The Kansas House of Representatives passed a bill March 19 that will require schools to teach financial literacy.

The Kansas House of Representatives passed a bill March 19 that will require schools to teach financial literacy.
The bill, HB 2475, is currently in the Senate Committee on Education. Topics that would be required teaching include saving and interest, investments, debt and credit and money management throughout all grade levels, with the state board of education responsible for developing new curriculum.
Moundridge High School offers a personal finance class, which is not currently required. Chad Higgins, superintendent, said the course’s teacher, Lynn Eichelberger, addressed the Moundridge Board of Education in February to make the class a graduation requirement.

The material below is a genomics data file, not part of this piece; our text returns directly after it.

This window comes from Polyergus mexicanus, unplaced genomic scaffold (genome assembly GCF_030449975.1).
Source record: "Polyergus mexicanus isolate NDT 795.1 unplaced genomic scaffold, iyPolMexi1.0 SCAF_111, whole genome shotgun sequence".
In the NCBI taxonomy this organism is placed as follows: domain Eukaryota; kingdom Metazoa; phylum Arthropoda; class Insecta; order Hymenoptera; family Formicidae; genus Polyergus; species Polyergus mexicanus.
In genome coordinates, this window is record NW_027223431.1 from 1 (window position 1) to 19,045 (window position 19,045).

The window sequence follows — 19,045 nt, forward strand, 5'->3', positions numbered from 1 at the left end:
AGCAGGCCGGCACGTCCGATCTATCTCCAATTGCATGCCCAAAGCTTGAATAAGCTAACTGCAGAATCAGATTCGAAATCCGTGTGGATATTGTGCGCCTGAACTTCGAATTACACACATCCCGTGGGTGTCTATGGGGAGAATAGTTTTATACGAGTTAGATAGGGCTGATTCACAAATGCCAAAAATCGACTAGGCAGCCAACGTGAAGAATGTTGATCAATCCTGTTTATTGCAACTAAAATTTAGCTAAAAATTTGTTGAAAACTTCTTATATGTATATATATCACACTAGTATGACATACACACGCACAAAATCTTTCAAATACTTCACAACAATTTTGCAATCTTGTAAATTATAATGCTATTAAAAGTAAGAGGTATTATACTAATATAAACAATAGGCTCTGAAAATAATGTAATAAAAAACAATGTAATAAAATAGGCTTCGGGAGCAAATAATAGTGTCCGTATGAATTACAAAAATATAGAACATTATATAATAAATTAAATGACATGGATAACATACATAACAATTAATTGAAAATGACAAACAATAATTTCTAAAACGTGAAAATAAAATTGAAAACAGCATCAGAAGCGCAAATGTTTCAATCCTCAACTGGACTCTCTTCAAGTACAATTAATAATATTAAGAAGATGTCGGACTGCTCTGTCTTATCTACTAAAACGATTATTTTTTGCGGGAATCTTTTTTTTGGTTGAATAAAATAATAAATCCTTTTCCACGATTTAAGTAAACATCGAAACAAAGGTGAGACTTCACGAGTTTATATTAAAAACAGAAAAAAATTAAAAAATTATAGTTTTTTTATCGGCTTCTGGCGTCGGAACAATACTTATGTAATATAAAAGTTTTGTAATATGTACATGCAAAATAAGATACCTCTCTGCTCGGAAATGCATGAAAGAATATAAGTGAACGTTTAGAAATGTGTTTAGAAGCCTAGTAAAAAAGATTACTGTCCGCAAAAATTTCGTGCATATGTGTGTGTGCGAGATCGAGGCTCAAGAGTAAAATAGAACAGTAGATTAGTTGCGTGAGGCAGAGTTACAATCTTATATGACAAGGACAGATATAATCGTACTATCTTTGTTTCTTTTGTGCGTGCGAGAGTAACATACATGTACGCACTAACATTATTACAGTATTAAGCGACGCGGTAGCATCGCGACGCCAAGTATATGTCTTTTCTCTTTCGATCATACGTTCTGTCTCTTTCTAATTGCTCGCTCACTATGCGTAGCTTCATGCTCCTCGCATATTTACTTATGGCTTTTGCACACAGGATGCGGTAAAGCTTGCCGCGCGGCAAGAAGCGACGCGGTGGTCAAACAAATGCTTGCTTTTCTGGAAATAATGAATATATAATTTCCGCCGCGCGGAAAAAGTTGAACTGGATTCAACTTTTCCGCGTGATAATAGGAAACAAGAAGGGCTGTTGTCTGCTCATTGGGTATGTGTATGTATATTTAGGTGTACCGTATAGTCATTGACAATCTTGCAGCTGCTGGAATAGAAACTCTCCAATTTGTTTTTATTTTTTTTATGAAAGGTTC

Higgins said the district hopes to make it required or strongly encouraged in the near future, but that doing so would have some challenges.
“The difficulty in adding courses often times means either adding staff or giving up something else valuable in the course offering schedule,” Higgins said.
Higgins said Eichelberger has taken steps to make the requirement more manageable, such as writing and receiving a grant for $5,000 worth of new materials.
For Smoky Valley School District, these areas are covered in a class titled “Banking and Finance,” which is required for all sophomore students.
Glen Suppes, superintendent, said the class covers the power of saving early, purchasing power and other topics relevant to money management.
“There’s a wide range of things about real-world money management,” Suppes said.
Higgins said while he believes financial literacy is an important topic, including it with all the other requirements could be difficult.
Higgins said the challenges are fitting the class into tight schedules with limited staffing, long-term cost and covering all required materials.